High Rise/Weiner – Reviews

1 Jun

High RiseWe all exist in communities. We live in small towns or neighborhoods within large cities or suburban tracts where most know one another’s face if not each person’s name. We work in small shops or big companies, factories, schools, studios, salons, bars, and labs. We have our cliques, our drinking buddies, our food snobs. Game night with the gang. Sunday brunch with the gals. Sunday football with the fellas.

Within all of these groups there exist hierarchies. Any armchair sociologist can tell who the alpha is within a group. The leader. The followers. The loser friend everyone picks on (including, sadly, the loser friend). Within larger groups, within society as a whole, there exist more explicitly defined orders and castes. There are the Haves and the Have Nots, though what the Haves possess and what the Have Nots lack varies. Most would claim it to be money. I would argue that it is power, to which money is the most common adjunct. At our jobs we have those above us, those below, and those who float parallel to our own positions. In a family, the parents lead, the children follow. Governments create laws, police make sure they are not broken, courts punish wrongdoers.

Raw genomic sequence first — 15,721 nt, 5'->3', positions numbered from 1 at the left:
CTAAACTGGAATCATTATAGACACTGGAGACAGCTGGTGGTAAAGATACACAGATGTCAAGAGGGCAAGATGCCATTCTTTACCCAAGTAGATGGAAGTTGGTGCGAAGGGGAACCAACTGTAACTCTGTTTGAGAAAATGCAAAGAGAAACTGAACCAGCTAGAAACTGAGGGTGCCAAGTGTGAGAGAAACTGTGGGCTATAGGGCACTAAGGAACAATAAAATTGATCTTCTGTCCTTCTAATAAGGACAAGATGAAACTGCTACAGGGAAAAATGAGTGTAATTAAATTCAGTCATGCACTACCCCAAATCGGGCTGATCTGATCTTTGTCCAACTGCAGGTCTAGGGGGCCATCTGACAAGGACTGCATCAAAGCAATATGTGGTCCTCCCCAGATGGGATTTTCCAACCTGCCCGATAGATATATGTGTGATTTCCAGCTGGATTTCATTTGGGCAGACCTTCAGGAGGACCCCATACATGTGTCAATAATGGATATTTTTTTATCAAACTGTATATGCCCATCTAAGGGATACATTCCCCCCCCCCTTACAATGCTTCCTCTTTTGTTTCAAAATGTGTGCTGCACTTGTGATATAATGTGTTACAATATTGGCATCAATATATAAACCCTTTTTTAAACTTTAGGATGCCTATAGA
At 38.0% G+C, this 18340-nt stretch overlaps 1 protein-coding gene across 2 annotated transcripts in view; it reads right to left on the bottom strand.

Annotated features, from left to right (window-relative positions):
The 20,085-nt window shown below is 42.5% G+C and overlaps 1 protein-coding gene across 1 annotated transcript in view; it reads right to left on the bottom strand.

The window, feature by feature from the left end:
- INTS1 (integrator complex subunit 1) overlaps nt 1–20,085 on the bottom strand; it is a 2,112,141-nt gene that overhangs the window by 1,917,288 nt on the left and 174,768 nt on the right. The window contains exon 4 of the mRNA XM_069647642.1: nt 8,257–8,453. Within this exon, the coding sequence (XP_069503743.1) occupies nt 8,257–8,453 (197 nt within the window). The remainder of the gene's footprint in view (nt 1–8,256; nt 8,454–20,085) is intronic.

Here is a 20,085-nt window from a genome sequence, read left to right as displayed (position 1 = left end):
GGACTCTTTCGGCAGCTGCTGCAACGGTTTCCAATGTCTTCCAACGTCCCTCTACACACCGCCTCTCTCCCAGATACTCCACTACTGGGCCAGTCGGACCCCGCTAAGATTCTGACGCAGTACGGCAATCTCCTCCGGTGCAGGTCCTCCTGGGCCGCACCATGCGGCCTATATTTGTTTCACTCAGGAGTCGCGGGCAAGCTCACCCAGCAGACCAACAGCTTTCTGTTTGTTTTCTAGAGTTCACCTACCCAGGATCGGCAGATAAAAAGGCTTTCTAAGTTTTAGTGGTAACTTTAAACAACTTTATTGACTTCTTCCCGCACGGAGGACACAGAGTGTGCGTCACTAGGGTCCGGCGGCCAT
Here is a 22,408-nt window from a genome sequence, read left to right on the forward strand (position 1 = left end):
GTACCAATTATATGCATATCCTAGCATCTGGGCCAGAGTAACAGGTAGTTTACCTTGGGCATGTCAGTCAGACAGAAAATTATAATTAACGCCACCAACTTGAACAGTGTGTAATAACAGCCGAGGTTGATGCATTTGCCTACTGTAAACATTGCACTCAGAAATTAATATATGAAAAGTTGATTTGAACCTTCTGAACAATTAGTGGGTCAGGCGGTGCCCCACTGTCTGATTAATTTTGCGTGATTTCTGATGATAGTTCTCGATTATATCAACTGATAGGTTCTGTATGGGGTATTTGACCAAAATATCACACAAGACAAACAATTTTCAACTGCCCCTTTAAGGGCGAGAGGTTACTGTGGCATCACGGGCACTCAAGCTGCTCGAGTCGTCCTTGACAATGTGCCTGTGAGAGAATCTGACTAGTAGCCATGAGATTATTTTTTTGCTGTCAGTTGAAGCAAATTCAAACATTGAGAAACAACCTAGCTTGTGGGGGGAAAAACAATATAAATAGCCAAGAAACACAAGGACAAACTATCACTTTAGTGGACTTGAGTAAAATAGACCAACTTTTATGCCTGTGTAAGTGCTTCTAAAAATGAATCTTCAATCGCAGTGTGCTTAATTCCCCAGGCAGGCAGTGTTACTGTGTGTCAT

Power, in and of itself, is not bad. Many use it for good. People tend to rally against the application of power only when it is misused. We don’t mind our bosses giving us assignments, but when they ask us to perform tasks that are outside the boundaries of our jobs, we are angry at the exploitation. We trust the police to protect us until they beat or kill an innocent person. When our parents lay down a punishment out of character we counter them with screams and shouts and words like “Unfair,” and “I hate you forever!”

The gradations of power, wealth, and class are the prime targets of Ben Wheatley’s new film, High Rise. A satire that goes after both the power elite as well as the mechanisms that create and maintain power, High Rise takes on class warfare (literally) like no film since Snowpiercer. The success of both films rests with the audience’s tolerance for cynicism and patience with allegory.   

Tom Hiddleston stars as Dr. Robert Laing, a new resident (Floor 25) at an ugly utilitarian apartment complex outside of London. Designed by architect Anthony Royal (Jeremy Irons) (Floor 40), the building possesses all the modern amenities. A grocery story (Floor 15). A swimming pool. (Floor 35). A school (not sure). The wealthy live in the upper floors, the middle class in the, ahem, middle floors, and the lower classes down below. These latter include the testosterone-filled Richard Wilder (Luke Evans) and his abundantly pregnant wife Helen (Elizabeth Moss).